Congressman Charles W. Boustany Jr., MD (R-LA), Chairman of the Subcommittee on Oversight of the Committee on Ways and Means, today announced that the Subcommittee will hold the second in its series of hearings on tax-exempt organizations, this time examining the revised Form 990, reasons for the increasing organizational complexity of public charities, including unrelated business income tax issues, and their effect on transparency and tax compliance. The hearing will take place on Wednesday, July, 25, 2012, in Room 1100 of the Longworth House Office Building, beginning at 9:30 A.M.
In view of the limited time available to hear witnesses, oral testimony at this hearing will be from invited witnesses only. However, any individual or organization not scheduled for an oral appearance may submit a written statement for consideration by the Committee and for inclusion in the printed record of the hearing. A list of invited witnesses will follow.
Over the last two decades, public charities have grown increasingly more complex in their organizational structures and operations. Contributing to the complexity is the prevalence of profit-generating arms and investment activities within the tax-exempt organizational structure. Tax-exempt organizations are governed by a variety of rules to ensure compliance with Federal tax law and limit abuses, including rules that subject business income from for-profit activities to income tax (the unrelated business income tax, "UBIT"), unless explicitly exempted. These issues, among others, may affect how a public charity chooses to organize and operate.
To address increased complexity and to promote greater transparency and compliance within the sector generally, the Internal Revenue Service ("IRS") released a redesigned Form 990, Return of Organization Exempt from Income Tax, in 2008. The principal goal behind the redesigned Form 990 was to facilitate improved IRS compliance efforts. The Form was also intended to provide all interested parties with a clearer picture of a tax-exempt organization's activities, including those that further its exempt purpose and related party transactions. In an October 6, 2011 letter to the IRS, Chairman Boustany sought to assess whether the goals for the newly redesigned Form 990 have been achieved, the challenges the IRS faces with respect to compliance areas such as UBIT, and how the information required on the new form is being used. The hearing will, in part, follow up on this inquiry.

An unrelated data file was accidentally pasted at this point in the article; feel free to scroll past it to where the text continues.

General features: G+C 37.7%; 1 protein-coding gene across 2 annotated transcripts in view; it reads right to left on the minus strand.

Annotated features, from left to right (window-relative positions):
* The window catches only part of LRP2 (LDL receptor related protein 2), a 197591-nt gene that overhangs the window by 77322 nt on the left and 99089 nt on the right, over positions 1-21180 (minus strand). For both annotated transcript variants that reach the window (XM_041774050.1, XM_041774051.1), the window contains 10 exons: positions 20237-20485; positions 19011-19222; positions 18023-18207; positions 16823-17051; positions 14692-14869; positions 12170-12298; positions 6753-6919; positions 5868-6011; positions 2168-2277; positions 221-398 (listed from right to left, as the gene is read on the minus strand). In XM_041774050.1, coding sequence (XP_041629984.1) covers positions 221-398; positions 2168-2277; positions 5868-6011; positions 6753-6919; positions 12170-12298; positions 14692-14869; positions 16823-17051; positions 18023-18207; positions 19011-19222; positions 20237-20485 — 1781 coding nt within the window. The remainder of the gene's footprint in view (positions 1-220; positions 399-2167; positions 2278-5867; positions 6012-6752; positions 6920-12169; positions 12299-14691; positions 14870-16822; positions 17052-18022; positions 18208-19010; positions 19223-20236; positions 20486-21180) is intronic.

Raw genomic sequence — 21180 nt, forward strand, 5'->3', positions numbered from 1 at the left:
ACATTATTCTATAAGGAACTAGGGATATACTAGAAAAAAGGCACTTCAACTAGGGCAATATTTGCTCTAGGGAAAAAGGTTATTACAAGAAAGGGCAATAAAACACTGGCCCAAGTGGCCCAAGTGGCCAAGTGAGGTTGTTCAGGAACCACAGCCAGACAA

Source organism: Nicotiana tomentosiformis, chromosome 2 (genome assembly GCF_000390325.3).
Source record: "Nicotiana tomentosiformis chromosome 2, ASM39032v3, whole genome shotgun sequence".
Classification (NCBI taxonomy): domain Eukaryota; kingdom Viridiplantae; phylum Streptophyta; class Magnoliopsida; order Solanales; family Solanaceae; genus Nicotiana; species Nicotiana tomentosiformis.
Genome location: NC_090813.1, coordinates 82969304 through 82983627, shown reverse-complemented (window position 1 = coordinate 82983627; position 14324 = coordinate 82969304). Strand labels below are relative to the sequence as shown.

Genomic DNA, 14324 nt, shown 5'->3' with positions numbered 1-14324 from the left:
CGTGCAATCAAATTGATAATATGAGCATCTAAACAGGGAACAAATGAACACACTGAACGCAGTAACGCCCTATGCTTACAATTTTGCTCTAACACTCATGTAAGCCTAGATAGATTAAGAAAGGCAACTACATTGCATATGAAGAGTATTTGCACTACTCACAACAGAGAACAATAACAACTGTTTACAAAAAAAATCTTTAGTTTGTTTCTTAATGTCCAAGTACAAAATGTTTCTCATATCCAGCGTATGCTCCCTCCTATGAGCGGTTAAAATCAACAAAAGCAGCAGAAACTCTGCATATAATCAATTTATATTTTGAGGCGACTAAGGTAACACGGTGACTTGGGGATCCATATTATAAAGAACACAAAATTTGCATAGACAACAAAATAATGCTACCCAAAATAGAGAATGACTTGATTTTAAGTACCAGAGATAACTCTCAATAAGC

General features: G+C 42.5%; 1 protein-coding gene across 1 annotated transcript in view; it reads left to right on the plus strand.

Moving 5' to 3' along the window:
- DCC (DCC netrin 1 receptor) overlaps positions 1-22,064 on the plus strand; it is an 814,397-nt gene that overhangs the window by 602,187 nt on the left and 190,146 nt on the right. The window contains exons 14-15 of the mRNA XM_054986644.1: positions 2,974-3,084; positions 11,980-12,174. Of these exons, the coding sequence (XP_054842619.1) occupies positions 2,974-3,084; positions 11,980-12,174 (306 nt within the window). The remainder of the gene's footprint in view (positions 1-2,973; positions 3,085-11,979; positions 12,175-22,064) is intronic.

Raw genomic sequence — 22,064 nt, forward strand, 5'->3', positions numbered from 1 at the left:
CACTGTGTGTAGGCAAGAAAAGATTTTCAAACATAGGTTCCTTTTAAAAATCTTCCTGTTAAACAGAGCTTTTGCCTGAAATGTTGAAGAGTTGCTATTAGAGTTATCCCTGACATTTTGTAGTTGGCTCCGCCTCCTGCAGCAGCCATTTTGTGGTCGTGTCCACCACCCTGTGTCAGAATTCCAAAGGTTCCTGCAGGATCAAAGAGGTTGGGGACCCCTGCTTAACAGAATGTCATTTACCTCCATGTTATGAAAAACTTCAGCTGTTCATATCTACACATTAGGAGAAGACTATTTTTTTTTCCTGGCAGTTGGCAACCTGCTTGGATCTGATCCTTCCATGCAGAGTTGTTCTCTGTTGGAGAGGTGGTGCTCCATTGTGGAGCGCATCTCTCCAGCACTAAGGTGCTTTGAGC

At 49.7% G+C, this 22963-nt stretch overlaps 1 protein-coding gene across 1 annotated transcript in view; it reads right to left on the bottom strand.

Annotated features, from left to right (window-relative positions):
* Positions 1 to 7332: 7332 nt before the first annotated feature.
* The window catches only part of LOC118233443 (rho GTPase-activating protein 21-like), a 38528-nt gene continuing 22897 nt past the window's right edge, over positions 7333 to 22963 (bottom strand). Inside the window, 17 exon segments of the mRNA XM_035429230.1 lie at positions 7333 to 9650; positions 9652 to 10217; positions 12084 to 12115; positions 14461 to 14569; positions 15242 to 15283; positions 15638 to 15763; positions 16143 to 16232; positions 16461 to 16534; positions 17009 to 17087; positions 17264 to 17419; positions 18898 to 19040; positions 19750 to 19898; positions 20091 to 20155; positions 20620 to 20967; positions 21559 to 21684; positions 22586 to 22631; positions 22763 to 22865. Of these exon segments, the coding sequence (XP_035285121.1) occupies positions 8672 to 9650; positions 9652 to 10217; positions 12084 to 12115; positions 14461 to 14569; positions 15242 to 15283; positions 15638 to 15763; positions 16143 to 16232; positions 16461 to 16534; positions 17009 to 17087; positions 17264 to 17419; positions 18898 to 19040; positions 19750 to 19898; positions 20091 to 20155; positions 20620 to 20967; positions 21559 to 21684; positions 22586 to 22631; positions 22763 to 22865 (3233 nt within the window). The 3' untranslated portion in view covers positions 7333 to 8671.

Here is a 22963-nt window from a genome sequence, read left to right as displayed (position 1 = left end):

In addition to the importance of continuing oversight by this Subcommittee of the IRS and the tax-exempt sector, the Committee is working on comprehensive tax reform. Thus, the hearing will also provide an opportunity to discuss how current issues for public charities may inform the Committee's ongoing tax reform efforts.
In announcing this hearing, Chairman Boustany said, "Given the size and scale of the operations of public charities, which in 2008 had over $2.5 trillion in assets, it is critical that the Subcommittee continue its review of the tax-exempt sector. Indeed, over the last two decades, the organizational structures of public charities have become increasingly complex, creating compliance and transparency issues. This hearing is an excellent opportunity for the Subcommittee to hear from the IRS and experts in the tax-exempt community. Their insight will allow the Subcommittee to better understand what is driving organizational complexity, and to learn about the new compliance efforts by the IRS and the UBIT rules."
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